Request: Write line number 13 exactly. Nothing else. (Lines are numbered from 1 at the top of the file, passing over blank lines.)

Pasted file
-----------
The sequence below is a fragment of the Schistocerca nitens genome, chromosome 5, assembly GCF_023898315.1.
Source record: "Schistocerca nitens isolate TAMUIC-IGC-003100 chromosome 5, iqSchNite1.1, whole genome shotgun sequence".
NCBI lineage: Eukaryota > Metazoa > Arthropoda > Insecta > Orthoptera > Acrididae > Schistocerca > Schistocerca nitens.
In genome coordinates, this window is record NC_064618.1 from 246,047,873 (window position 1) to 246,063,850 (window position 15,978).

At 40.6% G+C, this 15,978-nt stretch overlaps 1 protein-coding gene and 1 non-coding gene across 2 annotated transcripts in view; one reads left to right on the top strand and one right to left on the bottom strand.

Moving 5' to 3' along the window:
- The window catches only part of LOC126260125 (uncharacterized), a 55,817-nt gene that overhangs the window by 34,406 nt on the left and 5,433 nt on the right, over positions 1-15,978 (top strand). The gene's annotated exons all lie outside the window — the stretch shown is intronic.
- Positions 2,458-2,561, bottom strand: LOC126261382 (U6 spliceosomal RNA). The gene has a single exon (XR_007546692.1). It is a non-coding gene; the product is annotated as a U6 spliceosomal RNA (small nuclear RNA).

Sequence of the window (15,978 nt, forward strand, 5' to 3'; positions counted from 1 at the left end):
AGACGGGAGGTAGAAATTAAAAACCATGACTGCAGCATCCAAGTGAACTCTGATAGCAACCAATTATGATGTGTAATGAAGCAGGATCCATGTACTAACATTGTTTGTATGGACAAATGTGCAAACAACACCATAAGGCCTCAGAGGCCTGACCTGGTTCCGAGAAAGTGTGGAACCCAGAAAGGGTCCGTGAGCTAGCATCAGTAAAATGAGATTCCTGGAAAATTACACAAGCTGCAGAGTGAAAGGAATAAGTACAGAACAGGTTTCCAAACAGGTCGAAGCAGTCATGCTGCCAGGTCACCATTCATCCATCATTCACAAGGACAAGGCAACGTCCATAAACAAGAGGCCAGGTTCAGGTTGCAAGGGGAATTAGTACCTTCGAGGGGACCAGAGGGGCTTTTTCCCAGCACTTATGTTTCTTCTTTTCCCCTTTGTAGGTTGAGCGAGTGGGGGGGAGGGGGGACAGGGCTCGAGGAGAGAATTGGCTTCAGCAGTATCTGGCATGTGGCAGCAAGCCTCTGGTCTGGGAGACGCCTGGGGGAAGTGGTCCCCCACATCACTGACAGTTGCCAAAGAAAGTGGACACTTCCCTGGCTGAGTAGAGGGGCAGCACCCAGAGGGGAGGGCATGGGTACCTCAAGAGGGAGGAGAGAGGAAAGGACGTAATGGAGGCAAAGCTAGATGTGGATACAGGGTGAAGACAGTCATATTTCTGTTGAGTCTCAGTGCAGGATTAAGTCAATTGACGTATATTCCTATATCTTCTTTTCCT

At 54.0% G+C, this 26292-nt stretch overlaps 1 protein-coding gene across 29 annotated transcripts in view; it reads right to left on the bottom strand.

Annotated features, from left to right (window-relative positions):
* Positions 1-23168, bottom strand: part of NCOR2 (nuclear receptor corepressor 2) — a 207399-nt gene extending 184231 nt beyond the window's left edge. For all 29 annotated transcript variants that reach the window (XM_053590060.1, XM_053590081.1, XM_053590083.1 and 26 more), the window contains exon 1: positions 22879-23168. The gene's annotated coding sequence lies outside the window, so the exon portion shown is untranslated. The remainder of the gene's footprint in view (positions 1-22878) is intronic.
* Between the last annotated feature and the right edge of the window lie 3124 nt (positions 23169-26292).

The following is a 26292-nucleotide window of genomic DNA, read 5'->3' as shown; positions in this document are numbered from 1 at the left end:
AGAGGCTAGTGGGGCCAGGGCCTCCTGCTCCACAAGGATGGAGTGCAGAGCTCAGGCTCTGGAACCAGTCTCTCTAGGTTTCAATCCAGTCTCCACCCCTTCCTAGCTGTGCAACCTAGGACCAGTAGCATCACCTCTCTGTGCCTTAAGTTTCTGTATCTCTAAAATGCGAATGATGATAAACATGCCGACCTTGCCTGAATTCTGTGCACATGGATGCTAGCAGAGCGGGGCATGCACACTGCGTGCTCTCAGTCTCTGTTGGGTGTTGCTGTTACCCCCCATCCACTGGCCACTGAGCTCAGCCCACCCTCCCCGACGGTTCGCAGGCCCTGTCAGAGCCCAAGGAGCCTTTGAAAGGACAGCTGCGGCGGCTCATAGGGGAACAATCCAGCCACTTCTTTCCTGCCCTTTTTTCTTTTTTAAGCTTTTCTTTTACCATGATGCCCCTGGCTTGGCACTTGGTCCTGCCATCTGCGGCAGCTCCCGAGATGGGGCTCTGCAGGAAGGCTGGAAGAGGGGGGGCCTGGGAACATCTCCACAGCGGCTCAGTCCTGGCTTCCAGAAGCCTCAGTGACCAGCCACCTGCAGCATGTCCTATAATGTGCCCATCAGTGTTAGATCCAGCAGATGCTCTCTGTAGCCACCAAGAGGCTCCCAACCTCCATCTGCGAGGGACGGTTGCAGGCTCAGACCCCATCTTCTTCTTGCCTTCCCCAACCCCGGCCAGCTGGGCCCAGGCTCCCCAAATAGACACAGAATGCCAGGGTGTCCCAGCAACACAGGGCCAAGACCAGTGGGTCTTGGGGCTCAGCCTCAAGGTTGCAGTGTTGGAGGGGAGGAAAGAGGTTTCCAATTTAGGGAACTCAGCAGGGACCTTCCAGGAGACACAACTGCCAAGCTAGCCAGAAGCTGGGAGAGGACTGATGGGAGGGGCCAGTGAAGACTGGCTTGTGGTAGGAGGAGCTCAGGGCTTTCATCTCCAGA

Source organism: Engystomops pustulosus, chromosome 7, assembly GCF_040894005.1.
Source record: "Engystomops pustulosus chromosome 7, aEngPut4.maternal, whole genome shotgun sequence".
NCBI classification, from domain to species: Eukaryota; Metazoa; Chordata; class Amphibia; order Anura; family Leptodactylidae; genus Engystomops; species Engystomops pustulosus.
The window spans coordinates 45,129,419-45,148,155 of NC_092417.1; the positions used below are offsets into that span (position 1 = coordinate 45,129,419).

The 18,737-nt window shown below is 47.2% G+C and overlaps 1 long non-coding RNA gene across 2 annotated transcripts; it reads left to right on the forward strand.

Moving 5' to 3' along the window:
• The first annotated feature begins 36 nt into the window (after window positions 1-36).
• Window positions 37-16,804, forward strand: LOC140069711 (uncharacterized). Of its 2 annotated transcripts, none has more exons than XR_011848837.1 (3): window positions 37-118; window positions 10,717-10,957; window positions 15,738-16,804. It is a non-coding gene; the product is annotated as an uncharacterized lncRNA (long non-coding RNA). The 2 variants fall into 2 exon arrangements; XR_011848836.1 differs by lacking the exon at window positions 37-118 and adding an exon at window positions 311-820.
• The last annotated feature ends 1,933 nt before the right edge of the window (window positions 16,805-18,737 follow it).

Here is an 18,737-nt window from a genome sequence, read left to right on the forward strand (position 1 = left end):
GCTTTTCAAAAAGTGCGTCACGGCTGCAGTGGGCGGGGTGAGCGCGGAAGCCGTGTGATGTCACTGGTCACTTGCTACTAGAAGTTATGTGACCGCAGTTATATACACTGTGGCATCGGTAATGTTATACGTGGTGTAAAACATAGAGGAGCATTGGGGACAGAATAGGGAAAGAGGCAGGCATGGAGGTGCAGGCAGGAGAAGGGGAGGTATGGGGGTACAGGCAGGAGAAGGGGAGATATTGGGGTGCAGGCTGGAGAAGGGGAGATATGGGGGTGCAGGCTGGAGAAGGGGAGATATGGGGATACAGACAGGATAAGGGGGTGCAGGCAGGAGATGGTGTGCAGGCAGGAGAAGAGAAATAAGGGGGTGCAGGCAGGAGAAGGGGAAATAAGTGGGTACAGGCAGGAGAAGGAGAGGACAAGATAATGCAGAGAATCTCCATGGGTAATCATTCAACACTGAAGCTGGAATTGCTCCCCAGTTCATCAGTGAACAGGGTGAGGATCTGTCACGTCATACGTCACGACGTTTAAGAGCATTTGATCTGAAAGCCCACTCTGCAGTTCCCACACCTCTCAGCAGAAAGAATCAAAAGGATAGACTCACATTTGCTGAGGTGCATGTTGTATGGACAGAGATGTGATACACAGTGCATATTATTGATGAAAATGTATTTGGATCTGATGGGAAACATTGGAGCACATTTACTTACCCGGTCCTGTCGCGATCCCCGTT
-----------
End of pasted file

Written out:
* Positions 1-23168, bottom strand: part of NCOR2 (nuclear receptor corepressor 2) — a 207399-nt gene extending 184231 nt beyond the window's left edge. For all 29 annotated transcript variants that reach the window (XM_053590060.1, XM_053590081.1, XM_053590083.1 and 26 more), the window contains exon 1: positions 22879-23168. The gene's annotated coding sequence lies outside the window, so the exon portion shown is untranslated. The remainder of the gene's footprint in view (positions 1-22878) is intronic.